Ian McMillan: The carol singer who held her piece

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A carol singer is walking down a Yorkshire street on a December evening, deciding which house to sing at, which house looks like it will yield the most loose change or the best mince pies.

A quiet lady is sitting in her front room doing her Christmas jigsaw, the one she’s had since she was a child in the big farmhouse on the other side of the valley. It’s a scene of some carol singers in the snow singing outside a house, holding those traditional carol singers’ lanterns and huge scrolls of music. There are notes coming out of their mouths and rising into the frosty air like birds, and these notes are the hardest bit of the jigsaw because they all look the same.

The carol singer approaches the quiet lady’s house. Let’s be honest: he isn’t the greatest singer. He wouldn’t win the X Factor or even the Y Factor. He likes the look of this house: it’s detached, the garden is well-kept, a light glows in the window and he can see the faint image of a Christmas tree through the curtains. He walks down the path and stands at the door. A security light comes on and it’s as though he’s on stage.

The lady notices the security light has come on and she wonders if it’s the cats from next door; they seem to have worked out that if they wander by the house they can make the light come on, and then they can sit and clean themselves and make mewling noises and chase each other. There’s a cat in the jigsaw puzzle, a cartoon cat with some sheet music in its paws, singing away as loud as it can.

The carol singer doesn’t need sheet music; he’s only going to sing one verse of We Three Kings anyway. Then he’ll knock at the door and see what happens. He clears his throat operatically, hoping to get the attention of whoever. The quiet lady only has a few pieces left for the jigsaw; those fluttering notes in the middle, weaving in and out of the snowflakes, it’s almost as if they’re alive. She puts a couple more in. Just one left now, one elusive piece. And she can’t find it; it must have fallen off the table. The security light is still on, she notices. The cats must be sitting now, watching.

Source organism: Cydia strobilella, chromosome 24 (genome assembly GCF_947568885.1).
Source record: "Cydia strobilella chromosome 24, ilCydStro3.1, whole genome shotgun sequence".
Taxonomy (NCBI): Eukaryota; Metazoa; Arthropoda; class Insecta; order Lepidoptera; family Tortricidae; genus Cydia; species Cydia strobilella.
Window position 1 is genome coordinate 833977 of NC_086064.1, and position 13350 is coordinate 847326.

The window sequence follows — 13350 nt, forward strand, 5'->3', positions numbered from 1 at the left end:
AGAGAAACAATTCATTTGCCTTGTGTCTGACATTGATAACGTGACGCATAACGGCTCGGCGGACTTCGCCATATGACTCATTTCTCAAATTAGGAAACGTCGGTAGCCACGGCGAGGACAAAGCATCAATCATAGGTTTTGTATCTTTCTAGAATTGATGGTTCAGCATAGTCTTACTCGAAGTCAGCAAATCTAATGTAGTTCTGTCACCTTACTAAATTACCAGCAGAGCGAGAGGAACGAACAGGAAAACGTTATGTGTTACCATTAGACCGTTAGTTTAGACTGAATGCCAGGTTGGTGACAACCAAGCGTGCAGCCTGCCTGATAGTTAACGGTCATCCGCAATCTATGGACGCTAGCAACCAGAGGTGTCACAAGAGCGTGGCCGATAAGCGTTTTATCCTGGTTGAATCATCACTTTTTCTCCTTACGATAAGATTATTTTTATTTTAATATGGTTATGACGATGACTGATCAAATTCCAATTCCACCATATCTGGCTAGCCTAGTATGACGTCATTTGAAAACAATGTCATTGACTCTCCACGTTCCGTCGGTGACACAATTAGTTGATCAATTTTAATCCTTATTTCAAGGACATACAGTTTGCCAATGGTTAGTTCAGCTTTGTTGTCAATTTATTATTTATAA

The carol singer starts to sing. All his notes are flat, and they change keys more than a prison warden. He’s keen, though, and his voice is loud and the words are clear. The plot of the first verse is a simple one and the carol expresses it well and the gist is that there are three kings and they’ve come a long way. They haven’t got a sat nav but they’re relying on a light in the sky. They really, really like the light in the sky.

The verse is over almost before it’s begun. That’s a shame, thinks the quiet lady, because she was enjoying it. The carol singer knocks on the door, a rhythmic and impatient sound. The lady hesitates for a moment then opens the door. The carol singer stands framed in the security light and she hands him a pound coin. “Thanks for the song,” she says, smiling.

The carol singer notices something on the floor; the wing of a bird on a jigsaw piece. He bends down, picks it up and gives it to the lady. The puzzle is complete. And so is Christmas.